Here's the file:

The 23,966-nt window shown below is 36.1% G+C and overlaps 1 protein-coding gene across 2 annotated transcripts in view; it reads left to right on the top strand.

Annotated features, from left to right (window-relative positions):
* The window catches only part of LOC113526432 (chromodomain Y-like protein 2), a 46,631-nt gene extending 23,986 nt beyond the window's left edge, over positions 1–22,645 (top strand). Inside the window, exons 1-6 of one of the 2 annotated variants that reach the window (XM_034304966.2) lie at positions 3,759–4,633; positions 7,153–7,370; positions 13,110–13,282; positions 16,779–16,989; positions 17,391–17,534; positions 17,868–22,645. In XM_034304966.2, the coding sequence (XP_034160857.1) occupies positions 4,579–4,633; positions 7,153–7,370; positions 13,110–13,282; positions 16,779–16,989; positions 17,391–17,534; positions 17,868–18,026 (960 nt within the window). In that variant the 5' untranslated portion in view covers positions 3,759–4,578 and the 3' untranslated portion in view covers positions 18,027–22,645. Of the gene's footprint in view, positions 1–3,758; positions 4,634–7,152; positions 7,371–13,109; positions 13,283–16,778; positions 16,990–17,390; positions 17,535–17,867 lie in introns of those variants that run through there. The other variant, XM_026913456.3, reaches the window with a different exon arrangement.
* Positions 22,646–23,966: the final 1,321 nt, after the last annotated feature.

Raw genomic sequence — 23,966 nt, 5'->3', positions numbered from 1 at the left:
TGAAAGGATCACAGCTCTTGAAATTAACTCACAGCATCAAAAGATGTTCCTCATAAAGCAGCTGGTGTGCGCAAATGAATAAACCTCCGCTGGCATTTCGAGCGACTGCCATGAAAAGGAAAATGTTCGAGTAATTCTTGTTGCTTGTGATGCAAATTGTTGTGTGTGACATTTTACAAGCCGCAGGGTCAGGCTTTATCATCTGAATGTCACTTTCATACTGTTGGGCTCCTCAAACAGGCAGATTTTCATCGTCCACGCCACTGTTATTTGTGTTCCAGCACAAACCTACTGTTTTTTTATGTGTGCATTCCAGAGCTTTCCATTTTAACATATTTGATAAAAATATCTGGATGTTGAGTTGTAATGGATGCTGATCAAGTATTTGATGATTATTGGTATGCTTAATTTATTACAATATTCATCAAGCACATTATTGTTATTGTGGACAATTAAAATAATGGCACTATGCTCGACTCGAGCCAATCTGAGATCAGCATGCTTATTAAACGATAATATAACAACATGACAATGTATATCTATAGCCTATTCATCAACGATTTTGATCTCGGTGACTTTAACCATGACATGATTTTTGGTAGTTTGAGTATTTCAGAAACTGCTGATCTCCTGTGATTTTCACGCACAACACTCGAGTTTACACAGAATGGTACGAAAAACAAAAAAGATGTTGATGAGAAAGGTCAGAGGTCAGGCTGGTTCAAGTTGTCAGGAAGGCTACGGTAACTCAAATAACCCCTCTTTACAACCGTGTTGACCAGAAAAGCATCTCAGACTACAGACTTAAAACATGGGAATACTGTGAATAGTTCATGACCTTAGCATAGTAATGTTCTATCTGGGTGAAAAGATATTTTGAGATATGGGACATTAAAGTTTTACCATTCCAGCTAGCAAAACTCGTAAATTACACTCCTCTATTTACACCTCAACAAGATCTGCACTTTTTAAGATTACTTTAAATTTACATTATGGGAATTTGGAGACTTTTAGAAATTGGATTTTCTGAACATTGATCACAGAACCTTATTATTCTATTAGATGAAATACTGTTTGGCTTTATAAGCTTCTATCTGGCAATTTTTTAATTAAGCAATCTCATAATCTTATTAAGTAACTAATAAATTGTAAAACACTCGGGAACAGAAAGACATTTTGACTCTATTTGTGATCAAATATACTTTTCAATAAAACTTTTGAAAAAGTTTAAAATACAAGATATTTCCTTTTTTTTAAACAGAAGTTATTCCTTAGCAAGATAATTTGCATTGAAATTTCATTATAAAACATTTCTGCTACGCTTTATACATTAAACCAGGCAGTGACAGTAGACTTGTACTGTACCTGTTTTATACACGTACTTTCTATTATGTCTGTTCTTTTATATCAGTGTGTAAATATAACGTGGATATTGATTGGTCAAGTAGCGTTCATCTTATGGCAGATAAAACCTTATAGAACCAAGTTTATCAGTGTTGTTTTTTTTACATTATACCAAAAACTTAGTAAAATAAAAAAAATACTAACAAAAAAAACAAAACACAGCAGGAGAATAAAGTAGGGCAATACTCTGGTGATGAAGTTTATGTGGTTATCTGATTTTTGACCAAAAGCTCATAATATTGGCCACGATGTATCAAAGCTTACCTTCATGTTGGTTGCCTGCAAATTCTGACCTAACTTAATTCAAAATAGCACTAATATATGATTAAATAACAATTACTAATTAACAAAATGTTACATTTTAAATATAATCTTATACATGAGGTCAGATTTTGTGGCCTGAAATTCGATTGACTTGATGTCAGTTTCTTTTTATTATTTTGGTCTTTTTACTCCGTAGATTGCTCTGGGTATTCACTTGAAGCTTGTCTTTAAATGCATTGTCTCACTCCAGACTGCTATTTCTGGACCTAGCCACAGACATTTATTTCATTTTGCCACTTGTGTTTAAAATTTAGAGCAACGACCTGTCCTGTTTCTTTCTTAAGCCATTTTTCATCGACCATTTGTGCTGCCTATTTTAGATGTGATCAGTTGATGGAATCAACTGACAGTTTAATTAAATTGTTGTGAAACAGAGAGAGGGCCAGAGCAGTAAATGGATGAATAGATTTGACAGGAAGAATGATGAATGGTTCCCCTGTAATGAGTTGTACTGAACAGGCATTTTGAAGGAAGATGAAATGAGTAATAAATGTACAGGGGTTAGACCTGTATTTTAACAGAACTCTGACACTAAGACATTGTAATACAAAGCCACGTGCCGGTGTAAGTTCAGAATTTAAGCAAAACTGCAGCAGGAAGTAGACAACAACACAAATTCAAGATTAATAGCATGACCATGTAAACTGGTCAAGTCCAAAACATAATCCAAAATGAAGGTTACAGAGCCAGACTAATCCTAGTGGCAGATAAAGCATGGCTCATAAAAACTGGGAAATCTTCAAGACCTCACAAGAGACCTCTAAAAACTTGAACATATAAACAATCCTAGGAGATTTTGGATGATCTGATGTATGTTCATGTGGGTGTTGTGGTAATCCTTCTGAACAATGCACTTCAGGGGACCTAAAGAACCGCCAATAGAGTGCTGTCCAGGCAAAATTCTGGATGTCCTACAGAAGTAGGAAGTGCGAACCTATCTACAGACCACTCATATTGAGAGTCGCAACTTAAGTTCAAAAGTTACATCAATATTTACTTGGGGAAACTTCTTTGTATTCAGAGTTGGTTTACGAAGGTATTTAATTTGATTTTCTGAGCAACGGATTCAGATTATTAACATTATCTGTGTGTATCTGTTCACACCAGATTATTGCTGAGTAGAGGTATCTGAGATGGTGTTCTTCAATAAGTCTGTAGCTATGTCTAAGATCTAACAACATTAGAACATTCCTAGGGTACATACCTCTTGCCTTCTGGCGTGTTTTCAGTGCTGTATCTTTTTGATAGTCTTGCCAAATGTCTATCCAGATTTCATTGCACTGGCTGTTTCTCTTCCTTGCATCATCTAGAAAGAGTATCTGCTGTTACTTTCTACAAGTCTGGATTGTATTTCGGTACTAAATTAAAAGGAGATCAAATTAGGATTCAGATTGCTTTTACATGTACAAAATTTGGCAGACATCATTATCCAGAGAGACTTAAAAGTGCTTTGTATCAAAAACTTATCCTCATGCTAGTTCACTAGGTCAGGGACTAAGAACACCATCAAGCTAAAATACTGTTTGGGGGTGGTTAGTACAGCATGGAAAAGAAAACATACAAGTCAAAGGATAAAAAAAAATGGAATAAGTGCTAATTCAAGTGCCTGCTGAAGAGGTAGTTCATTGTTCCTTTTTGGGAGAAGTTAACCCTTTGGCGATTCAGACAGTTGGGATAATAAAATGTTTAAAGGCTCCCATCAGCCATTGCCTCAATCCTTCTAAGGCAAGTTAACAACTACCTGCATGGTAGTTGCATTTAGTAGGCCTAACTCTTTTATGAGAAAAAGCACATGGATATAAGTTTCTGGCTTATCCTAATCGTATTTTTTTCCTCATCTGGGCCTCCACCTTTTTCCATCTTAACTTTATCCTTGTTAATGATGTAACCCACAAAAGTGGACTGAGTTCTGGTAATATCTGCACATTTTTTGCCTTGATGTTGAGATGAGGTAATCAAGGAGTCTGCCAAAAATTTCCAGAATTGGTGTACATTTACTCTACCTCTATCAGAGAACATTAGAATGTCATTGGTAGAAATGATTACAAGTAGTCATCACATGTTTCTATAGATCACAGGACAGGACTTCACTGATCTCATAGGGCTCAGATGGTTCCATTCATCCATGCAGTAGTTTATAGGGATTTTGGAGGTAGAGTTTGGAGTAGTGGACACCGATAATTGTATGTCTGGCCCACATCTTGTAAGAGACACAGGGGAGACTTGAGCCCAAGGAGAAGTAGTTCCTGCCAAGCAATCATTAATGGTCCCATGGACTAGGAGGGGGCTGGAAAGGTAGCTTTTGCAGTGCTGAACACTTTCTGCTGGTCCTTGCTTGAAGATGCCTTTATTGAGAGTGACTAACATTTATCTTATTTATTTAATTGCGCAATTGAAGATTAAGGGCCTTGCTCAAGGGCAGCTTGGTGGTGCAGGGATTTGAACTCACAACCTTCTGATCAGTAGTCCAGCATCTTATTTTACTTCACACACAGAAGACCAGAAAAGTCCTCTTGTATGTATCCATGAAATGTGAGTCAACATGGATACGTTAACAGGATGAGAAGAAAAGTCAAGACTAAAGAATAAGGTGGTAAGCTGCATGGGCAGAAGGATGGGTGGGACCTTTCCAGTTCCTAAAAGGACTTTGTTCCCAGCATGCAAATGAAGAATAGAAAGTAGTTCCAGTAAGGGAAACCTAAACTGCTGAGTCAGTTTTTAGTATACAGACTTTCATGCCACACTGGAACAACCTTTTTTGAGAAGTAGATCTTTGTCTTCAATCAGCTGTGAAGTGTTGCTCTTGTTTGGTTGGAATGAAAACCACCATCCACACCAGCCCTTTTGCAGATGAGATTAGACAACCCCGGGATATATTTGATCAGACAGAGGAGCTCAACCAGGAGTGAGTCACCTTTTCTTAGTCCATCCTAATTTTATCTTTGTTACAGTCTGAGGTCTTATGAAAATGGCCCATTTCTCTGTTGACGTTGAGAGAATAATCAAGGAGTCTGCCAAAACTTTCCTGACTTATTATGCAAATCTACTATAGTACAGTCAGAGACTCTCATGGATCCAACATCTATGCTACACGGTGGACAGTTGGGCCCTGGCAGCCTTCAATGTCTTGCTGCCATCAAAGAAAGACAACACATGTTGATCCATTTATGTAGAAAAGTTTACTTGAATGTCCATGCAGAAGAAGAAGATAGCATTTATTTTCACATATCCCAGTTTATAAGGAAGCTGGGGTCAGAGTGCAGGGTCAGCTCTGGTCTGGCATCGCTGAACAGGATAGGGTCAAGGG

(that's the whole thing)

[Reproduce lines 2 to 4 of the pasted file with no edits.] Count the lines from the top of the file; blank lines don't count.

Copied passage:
Annotated features, from left to right (window-relative positions):
* The window catches only part of LOC113526432 (chromodomain Y-like protein 2), a 46,631-nt gene extending 23,986 nt beyond the window's left edge, over positions 1–22,645 (top strand). Inside the window, exons 1-6 of one of the 2 annotated variants that reach the window (XM_034304966.2) lie at positions 3,759–4,633; positions 7,153–7,370; positions 13,110–13,282; positions 16,779–16,989; positions 17,391–17,534; positions 17,868–22,645. In XM_034304966.2, the coding sequence (XP_034160857.1) occupies positions 4,579–4,633; positions 7,153–7,370; positions 13,110–13,282; positions 16,779–16,989; positions 17,391–17,534; positions 17,868–18,026 (960 nt within the window). In that variant the 5' untranslated portion in view covers positions 3,759–4,578 and the 3' untranslated portion in view covers positions 18,027–22,645. Of the gene's footprint in view, positions 1–3,758; positions 4,634–7,152; positions 7,371–13,109; positions 13,283–16,778; positions 16,990–17,390; positions 17,535–17,867 lie in introns of those variants that run through there. The other variant, XM_026913456.3, reaches the window with a different exon arrangement.
* Positions 22,646–23,966: the final 1,321 nt, after the last annotated feature.